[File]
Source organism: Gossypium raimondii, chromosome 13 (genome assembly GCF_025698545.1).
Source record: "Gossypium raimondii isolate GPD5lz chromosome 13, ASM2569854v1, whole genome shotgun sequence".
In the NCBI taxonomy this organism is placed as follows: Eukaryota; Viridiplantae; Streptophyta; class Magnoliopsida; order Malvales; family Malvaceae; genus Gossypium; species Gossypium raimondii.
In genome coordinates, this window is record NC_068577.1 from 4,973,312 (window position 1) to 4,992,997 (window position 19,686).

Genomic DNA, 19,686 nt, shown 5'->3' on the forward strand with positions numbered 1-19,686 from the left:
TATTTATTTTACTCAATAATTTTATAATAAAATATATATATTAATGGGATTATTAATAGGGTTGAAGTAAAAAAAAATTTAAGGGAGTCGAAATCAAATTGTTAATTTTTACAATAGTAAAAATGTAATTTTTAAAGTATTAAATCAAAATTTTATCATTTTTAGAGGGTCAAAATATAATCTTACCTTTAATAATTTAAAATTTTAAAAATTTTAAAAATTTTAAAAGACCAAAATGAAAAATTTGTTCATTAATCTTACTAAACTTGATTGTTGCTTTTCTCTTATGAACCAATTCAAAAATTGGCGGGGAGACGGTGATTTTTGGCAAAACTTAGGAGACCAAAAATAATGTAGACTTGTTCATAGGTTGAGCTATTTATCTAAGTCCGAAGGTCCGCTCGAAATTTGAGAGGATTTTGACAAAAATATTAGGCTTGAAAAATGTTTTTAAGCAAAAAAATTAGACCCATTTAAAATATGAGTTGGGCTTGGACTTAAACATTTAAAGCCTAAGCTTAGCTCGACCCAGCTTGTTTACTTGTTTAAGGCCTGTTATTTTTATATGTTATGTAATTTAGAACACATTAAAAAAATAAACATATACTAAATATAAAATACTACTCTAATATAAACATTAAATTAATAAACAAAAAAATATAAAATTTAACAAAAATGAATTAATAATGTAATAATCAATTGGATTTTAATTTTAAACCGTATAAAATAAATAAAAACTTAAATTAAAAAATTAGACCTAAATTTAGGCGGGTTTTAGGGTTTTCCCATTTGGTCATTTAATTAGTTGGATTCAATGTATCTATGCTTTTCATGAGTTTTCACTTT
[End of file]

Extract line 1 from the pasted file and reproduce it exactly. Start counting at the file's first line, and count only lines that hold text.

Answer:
Source organism: Gossypium raimondii, chromosome 13 (genome assembly GCF_025698545.1).